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Daily Devotional • February 3

James Cornwell
Seeking Eternity
A Reading from Isaiah 56:1-8

1 Thus says the Lord:
    Maintain justice, and do what is right,
for soon my salvation will come,
    and my deliverance be revealed.
2 Happy is the mortal who does this,
    the one who holds it fast,
who keeps the sabbath, not profaning it,
    and refrains from doing any evil.
3 Do not let the foreigner joined to the Lord say,
    ‘The Lord will surely separate me from his people’;
and do not let the eunuch say,
    ‘I am just a dry tree.’
4 For thus says the Lord:
To the eunuchs who keep my sabbaths,
    who choose the things that please me
    and hold fast my covenant,
5 I will give, in my house and within my walls,
    a monument and a name
    better than sons and daughters;
I will give them an everlasting name
    that shall not be cut off.
6 And the foreigners who join themselves to the Lord,
    to minister to him, to love the name of the Lord,
    and to be his servants,
all who keep the sabbath, and do not profane it,
    and hold fast my covenant—
7 these I will bring to my holy mountain,
    and make them joyful in my house of prayer;
their burnt-offerings and their sacrifices
    will be accepted on my altar;
for my house shall be called a house of prayer
    for all peoples.
8 Thus says the Lord God,
    who gathers the outcasts of Israel,
I will gather others to them
    besides those already gathered.

Human beings since ancient times have tried to understand how best to live life in light of our mortality and how best to work toward ends that transcend our finitude. Historically, the two most common ways that human beings accomplished this have been through children and through the nation.

Through children, parents can ensure that their legacy lives on beyond their point of death. Fathers and mothers not only shape their children’s characters as they learn and grow, cultivating and inculcating values that they themselves received from their elders, but they can literally see fragments of themselves in the physical and psychological features of their children. In this way, even when they die, a part of them lives on.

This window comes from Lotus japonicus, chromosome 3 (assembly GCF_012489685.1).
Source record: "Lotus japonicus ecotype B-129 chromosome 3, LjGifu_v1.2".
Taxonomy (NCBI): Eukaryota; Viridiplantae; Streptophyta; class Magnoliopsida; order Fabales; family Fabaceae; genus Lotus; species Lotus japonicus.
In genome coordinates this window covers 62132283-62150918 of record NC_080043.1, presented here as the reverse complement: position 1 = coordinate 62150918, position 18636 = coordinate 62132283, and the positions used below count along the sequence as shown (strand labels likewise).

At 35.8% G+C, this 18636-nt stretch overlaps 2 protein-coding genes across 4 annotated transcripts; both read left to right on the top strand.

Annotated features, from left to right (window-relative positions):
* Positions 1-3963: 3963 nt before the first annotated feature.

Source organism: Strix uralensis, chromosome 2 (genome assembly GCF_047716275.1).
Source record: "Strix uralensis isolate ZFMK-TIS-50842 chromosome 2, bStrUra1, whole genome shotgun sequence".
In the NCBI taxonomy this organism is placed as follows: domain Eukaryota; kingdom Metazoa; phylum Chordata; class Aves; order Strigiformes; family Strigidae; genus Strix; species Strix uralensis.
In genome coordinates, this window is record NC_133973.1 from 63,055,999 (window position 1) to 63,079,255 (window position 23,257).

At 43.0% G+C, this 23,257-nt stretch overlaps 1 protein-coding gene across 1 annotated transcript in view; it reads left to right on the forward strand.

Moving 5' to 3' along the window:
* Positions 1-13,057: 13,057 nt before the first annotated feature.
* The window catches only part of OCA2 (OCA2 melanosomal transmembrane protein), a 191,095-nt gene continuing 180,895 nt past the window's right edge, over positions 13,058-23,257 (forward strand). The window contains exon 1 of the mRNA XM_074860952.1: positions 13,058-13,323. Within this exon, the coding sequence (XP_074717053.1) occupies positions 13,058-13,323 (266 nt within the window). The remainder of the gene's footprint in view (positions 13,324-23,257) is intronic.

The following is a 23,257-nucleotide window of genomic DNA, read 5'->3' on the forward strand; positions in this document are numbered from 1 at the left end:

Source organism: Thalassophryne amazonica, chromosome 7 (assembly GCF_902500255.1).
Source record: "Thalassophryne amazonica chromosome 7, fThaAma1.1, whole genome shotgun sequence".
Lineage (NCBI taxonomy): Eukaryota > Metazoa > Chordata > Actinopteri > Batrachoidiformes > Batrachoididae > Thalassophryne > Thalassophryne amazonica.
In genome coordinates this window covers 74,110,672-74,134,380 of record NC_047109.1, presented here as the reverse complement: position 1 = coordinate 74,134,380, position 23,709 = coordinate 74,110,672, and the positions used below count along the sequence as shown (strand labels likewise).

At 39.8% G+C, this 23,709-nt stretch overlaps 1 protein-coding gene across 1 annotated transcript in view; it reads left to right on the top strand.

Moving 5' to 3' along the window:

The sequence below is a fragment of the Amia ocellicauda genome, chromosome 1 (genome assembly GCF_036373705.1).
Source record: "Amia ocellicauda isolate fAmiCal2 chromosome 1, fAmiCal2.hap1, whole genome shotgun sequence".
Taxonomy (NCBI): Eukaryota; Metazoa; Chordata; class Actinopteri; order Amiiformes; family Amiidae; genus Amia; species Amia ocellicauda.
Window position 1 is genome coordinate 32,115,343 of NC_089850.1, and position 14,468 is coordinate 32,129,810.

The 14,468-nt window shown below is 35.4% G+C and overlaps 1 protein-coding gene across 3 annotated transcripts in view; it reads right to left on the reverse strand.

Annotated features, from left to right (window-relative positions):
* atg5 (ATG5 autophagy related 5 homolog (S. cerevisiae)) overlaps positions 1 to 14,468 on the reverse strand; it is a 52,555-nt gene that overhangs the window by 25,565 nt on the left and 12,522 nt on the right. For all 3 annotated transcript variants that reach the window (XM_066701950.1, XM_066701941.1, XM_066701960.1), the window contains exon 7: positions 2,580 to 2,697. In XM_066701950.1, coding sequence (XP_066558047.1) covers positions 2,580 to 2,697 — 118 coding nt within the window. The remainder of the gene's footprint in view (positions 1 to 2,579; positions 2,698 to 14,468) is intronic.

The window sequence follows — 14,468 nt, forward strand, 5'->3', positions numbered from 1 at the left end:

Nations are another way to achieve transcendence over death. Nations build cultures of song and stories in which tales of great glories and achievements are handed down from generation to generation. These offer another way for an individual’s deeds to outlive them, and a way for a person to seek a kind of immortality even in the face of death.

Isaiah’s prophecy overturns these attempts at overcoming human finitude, offering a more certain future in the promises of the Lord. He explicitly blesses the eunuch who is childless and the foreigner who belongs to a doomed nation. Although they have no children or national songs to continue their legacy, they will be given something greater if they keep the Sabbath and hold fast to God’s covenant. 

Children and nations are good; they are useful schools in transcending our personal desires. But whenever the family or the nation has pretensions to eternity, they are aiming for roles that they ultimately cannot fulfill. Children rebel and nations fall. Isaiah’s good news to eunuchs and foreigners is good news for us all, for only through God’s promises in Christ can we attain eternal life.

James Cornwell lives and works in Wheaton, Illinois, with his wife Sarah and their seven children.

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